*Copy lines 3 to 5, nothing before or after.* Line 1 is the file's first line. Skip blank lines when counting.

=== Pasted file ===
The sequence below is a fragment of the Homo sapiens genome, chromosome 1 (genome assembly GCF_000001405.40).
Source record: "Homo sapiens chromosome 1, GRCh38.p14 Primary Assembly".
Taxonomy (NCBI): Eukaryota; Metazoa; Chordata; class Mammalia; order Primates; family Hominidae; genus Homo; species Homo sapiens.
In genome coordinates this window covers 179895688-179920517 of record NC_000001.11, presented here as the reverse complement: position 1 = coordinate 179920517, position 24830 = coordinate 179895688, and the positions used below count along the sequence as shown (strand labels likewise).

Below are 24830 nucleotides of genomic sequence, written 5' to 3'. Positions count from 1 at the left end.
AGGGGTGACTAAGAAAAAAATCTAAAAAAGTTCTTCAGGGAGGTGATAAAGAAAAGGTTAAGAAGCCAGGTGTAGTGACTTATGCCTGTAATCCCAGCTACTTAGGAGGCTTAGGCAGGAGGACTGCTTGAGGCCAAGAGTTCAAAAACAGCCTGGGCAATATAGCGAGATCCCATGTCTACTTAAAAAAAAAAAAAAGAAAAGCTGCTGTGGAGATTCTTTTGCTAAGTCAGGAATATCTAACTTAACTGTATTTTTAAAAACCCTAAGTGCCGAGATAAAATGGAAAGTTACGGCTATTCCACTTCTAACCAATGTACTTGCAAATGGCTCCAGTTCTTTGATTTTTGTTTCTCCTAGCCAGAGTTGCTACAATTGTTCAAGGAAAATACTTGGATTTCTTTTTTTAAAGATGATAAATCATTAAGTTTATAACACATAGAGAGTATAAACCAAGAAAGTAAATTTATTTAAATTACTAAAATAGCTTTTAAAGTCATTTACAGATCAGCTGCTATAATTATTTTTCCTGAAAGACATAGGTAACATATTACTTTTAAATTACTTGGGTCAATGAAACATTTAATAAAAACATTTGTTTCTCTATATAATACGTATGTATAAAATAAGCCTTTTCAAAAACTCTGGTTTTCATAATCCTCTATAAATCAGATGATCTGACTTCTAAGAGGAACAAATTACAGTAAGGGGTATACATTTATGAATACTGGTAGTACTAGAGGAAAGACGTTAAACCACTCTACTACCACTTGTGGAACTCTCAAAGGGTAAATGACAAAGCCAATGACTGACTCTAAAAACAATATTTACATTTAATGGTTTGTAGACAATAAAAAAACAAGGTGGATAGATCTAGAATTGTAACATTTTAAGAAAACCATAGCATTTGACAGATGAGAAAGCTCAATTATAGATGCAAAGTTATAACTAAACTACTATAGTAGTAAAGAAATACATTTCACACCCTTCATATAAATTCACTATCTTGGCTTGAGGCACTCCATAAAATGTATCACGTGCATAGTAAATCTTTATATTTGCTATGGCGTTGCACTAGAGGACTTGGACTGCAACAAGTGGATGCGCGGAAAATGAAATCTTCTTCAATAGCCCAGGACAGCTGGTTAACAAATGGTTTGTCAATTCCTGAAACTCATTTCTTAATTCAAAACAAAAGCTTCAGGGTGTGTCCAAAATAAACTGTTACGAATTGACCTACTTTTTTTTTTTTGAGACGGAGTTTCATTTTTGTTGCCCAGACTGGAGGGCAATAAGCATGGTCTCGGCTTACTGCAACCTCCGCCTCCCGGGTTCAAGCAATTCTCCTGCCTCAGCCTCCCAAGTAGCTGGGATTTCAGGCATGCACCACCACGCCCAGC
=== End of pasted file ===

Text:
Taxonomy (NCBI): Eukaryota; Metazoa; Chordata; class Mammalia; order Primates; family Hominidae; genus Homo; species Homo sapiens.
In genome coordinates this window covers 179895688-179920517 of record NC_000001.11, presented here as the reverse complement: position 1 = coordinate 179920517, position 24830 = coordinate 179895688, and the positions used below count along the sequence as shown (strand labels likewise).

Below are 24830 nucleotides of genomic sequence, written 5' to 3'. Positions count from 1 at the left end.